Friday, March 1, 2013

Two Space Operas In Different Universes

Lost Fleet: Beyond the Frontier: InvincibleThe Lost Fleet: Beyond the Frontier: Invincible, by Jack Campbell. I'm enjoying Campbell's long string of military science fiction, following a war hero forced back into active service after a century in frozen sleep. The writing is fairly stilted, but I like the sincerity and think that it matches the earnest, boy-scoutish demeanor of the main character. I'm also enjoying the blend of gender-neutral society -- this space navy doesn't blink at having women in combat, in command, and in the marines -- and a traditional gender confusion between Black Jack and his wife or any other important female character. In true Heinlein fashion, the women usually know more but are careful of the men about it.

I got a tickle out of the cover, which shows a heroic captain with a big gun and shiny space armor, especially in light of the conversation between Jack and his wife, where she tells him that if he dies she'll carry on by writing a best-selling memoir about her life with him, complete with a cover showing him doing something improbably heroic, "maybe in battle armor. With a gun." Hey, maybe it will turn out that she was writing this whole series!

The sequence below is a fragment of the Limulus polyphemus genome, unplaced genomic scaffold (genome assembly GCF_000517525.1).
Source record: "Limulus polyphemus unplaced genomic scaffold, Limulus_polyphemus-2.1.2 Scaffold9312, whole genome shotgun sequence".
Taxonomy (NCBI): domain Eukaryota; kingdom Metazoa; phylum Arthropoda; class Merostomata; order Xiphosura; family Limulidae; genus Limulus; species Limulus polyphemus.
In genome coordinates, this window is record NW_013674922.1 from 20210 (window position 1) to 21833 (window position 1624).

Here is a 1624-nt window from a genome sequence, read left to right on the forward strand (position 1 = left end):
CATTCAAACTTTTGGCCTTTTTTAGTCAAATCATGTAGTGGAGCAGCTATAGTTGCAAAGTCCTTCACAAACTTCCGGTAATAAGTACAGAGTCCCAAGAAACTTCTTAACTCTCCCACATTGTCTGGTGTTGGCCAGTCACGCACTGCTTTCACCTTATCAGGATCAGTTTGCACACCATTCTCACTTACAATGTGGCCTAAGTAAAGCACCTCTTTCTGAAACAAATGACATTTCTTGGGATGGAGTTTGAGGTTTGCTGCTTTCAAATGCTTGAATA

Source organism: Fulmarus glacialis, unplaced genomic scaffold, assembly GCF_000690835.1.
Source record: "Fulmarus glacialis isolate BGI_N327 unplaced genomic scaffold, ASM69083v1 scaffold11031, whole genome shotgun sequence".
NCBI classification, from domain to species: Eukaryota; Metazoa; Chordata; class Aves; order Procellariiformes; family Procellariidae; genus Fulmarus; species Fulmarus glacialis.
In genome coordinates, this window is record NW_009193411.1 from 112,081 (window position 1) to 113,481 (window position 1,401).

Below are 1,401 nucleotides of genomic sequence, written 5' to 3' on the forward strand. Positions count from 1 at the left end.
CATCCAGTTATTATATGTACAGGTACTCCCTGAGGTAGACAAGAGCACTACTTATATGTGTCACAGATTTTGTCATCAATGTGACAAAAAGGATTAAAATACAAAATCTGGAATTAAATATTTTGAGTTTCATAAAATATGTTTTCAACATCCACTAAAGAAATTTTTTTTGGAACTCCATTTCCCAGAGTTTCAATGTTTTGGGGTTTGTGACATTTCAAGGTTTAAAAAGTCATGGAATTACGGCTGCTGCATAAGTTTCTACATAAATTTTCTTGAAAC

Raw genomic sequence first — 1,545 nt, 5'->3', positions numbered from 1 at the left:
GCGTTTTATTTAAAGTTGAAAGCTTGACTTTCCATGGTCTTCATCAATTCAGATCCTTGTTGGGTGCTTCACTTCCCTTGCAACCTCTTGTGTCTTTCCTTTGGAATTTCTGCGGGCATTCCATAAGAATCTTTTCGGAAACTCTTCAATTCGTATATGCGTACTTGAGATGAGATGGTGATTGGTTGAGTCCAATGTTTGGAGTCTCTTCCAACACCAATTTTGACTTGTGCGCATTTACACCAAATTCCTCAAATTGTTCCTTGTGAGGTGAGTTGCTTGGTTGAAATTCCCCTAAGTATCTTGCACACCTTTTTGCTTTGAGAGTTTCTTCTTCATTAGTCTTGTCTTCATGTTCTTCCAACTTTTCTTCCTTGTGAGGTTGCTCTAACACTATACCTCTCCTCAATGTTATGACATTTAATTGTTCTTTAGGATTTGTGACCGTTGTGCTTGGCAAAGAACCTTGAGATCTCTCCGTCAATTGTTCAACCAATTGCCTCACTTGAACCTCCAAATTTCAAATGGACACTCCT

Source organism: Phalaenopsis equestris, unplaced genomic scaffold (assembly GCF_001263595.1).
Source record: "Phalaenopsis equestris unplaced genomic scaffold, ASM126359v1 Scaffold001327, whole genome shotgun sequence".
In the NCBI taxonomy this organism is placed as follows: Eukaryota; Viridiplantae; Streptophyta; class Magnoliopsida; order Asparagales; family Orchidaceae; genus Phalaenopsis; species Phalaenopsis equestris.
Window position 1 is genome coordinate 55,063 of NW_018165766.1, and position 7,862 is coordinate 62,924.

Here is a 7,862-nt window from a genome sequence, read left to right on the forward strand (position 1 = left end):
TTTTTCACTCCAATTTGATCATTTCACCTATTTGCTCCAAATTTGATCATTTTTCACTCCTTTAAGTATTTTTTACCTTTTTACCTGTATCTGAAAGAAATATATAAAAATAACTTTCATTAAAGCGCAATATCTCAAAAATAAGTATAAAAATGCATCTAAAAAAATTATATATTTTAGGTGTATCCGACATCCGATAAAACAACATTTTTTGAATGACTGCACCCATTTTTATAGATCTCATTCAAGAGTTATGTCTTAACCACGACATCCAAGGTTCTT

Killbox (Sirantha Jax Series #4)Killbox, Ann Aguire. I'm also enjoying Aguire's very different space opera story, with the characters leading the rebellion that cracked open society. At this point they are trying to patch things together again, an effort made complicated by the enormous alien invasion heading their way.

The contrasts are delicious -- Jax and her friends are more mercenaries than professional soldiers, and even when they are fighting for the government they don't really understand the military as a society. Jax and her lover decide to break up while they serve together, since they can't work together professionally. But they do it with angst and drama, each worrying that the other is secretly relieved to be alone again. The character's emotions often feel much more honest and realistic -- closer to how people really feel rather than how they should feel in the best of all possible worlds.

I'm enjoying both series, although they tickle very different parts of my brain.

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